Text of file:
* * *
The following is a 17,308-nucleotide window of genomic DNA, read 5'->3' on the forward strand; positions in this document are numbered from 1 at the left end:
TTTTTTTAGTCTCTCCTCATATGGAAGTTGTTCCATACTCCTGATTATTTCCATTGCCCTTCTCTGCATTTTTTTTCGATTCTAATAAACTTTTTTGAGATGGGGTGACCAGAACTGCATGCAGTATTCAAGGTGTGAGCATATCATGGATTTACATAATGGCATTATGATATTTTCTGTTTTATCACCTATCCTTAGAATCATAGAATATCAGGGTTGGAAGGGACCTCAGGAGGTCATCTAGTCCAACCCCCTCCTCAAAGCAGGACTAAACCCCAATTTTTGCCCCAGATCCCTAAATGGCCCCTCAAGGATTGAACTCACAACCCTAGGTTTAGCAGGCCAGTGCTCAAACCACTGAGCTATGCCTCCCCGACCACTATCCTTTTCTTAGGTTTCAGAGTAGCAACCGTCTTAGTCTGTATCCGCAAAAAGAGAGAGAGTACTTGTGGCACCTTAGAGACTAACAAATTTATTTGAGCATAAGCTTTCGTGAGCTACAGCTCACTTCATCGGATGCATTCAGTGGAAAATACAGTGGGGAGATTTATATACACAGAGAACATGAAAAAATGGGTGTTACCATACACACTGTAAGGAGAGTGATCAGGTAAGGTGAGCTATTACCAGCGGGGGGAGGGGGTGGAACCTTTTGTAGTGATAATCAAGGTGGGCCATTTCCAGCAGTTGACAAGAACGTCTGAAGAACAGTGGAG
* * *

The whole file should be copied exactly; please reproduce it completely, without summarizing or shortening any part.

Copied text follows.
The following is a 17,308-nucleotide window of genomic DNA, read 5'->3' on the forward strand; positions in this document are numbered from 1 at the left end:
TTTTTTTAGTCTCTCCTCATATGGAAGTTGTTCCATACTCCTGATTATTTCCATTGCCCTTCTCTGCATTTTTTTTCGATTCTAATAAACTTTTTTGAGATGGGGTGACCAGAACTGCATGCAGTATTCAAGGTGTGAGCATATCATGGATTTACATAATGGCATTATGATATTTTCTGTTTTATCACCTATCCTTAGAATCATAGAATATCAGGGTTGGAAGGGACCTCAGGAGGTCATCTAGTCCAACCCCCTCCTCAAAGCAGGACTAAACCCCAATTTTTGCCCCAGATCCCTAAATGGCCCCTCAAGGATTGAACTCACAACCCTAGGTTTAGCAGGCCAGTGCTCAAACCACTGAGCTATGCCTCCCCGACCACTATCCTTTTCTTAGGTTTCAGAGTAGCAACCGTCTTAGTCTGTATCCGCAAAAAGAGAGAGAGTACTTGTGGCACCTTAGAGACTAACAAATTTATTTGAGCATAAGCTTTCGTGAGCTACAGCTCACTTCATCGGATGCATTCAGTGGAAAATACAGTGGGGAGATTTATATACACAGAGAACATGAAAAAATGGGTGTTACCATACACACTGTAAGGAGAGTGATCAGGTAAGGTGAGCTATTACCAGCGGGGGGAGGGGGTGGAACCTTTTGTAGTGATAATCAAGGTGGGCCATTTCCAGCAGTTGACAAGAACGTCTGAAGAACAGTGGAG